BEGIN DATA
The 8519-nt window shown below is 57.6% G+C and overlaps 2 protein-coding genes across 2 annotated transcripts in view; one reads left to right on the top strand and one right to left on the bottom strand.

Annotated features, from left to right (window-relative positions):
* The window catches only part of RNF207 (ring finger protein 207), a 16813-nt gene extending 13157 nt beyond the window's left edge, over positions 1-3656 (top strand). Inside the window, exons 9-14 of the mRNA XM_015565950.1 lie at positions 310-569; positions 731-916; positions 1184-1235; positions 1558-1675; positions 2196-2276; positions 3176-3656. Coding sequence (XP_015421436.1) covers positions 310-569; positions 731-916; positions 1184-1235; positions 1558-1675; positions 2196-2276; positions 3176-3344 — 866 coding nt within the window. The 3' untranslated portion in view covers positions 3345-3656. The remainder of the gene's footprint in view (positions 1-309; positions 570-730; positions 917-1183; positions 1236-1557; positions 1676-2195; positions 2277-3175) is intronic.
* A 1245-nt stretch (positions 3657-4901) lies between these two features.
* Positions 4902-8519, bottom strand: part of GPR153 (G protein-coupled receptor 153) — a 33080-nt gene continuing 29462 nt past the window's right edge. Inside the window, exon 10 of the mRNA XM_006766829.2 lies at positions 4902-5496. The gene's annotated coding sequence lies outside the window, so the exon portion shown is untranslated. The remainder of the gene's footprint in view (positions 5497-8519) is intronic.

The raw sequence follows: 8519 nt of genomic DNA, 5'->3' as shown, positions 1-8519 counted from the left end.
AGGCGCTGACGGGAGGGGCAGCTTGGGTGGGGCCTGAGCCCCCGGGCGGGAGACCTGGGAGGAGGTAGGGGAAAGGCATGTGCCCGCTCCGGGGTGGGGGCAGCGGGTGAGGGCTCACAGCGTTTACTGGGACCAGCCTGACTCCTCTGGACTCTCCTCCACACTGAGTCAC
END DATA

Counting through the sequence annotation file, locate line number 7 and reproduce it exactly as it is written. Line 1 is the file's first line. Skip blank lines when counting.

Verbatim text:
AGGCGCTGACGGGAGGGGCAGCTTGGGTGGGGCCTGAGCCCCCGGGCGGGAGACCTGGGAGGAGGTAGGGGAAAGGCATGTGCCCGCTCCGGGGTGGGGGCAGCGGGTGAGGGCTCACAGCGTTTACTGGGACCAGCCTGACTCCTCTGGACTCTCCTCCACACTGAGTCAC